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The problem I was given: "If $m$ and $n$ are relatively prime rational integers, must they be relatively prime in every quadratic field $\mathbb{Q}[\sqrt d]$? If so, give a justification, if not, give a counterexample."

Where I'm stuck: How can integers be relatively prime over a quadratic field, this idea doesn't make sense to me as quadratic integers are of the form $a+b\times \sqrt d$

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  • $\begingroup$ Most probably they mean "in the ring of algebraic integers in the quadratic extension". This form of talk is widely used. $\endgroup$
    – DonAntonio
    Commented May 14, 2018 at 8:45

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Let $m,n \in \mathbb Z$. If $m$ and $n$ are relatively prime in $\mathbb Z$, then $am+bn=1$ for some $a,b \in \mathbb Z$.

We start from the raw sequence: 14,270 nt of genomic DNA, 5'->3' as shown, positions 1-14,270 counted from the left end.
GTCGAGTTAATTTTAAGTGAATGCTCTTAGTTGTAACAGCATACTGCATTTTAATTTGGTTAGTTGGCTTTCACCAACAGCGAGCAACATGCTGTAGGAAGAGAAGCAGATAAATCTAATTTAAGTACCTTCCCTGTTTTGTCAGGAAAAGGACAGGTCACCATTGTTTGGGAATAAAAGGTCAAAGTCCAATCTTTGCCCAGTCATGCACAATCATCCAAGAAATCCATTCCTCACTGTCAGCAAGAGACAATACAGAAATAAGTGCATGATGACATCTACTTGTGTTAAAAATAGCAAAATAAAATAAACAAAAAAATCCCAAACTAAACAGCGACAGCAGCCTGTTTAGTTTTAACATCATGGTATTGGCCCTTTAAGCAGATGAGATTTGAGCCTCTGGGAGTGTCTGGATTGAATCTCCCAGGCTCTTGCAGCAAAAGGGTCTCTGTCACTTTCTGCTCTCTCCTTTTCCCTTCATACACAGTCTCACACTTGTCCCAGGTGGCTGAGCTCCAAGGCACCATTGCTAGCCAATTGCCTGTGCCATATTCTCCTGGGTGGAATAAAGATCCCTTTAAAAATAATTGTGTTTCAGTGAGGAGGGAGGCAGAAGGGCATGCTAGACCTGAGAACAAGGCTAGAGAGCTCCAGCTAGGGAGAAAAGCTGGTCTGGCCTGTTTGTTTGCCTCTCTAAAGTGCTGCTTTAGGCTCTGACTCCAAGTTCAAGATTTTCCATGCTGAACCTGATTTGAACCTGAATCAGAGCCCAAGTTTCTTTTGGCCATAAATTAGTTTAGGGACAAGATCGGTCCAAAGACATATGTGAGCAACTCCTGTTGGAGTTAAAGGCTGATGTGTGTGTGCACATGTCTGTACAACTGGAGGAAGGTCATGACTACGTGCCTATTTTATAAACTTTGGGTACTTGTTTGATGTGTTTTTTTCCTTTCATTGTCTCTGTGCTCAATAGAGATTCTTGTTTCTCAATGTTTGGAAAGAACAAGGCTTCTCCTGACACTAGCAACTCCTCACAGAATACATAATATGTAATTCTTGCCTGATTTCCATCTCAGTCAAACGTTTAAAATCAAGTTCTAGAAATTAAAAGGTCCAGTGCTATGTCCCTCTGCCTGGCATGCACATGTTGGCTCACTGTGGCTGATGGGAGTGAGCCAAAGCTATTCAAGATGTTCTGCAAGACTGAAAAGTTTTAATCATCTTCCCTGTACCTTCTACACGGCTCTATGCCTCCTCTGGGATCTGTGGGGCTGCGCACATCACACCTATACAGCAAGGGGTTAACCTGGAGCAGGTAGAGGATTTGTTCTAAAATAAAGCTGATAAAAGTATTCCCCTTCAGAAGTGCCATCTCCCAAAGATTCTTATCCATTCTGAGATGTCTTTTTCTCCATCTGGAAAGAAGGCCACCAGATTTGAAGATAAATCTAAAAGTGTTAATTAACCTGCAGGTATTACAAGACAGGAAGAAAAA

Let $R$ be any subring of $\mathbb C$. Then $\mathbb Z \subseteq R$ and so $am+bn=1$ also holds in $R$.

Any number $\delta \in R$ that divides both $m$ and $n$ in $R$ must divide $1$ in $R$ and so is a unit.

This means that $m$ and $n$ are relatively prime in $R$.

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  • $\begingroup$ Nothing more needs to be said :-) $\endgroup$ Commented May 14, 2018 at 10:55

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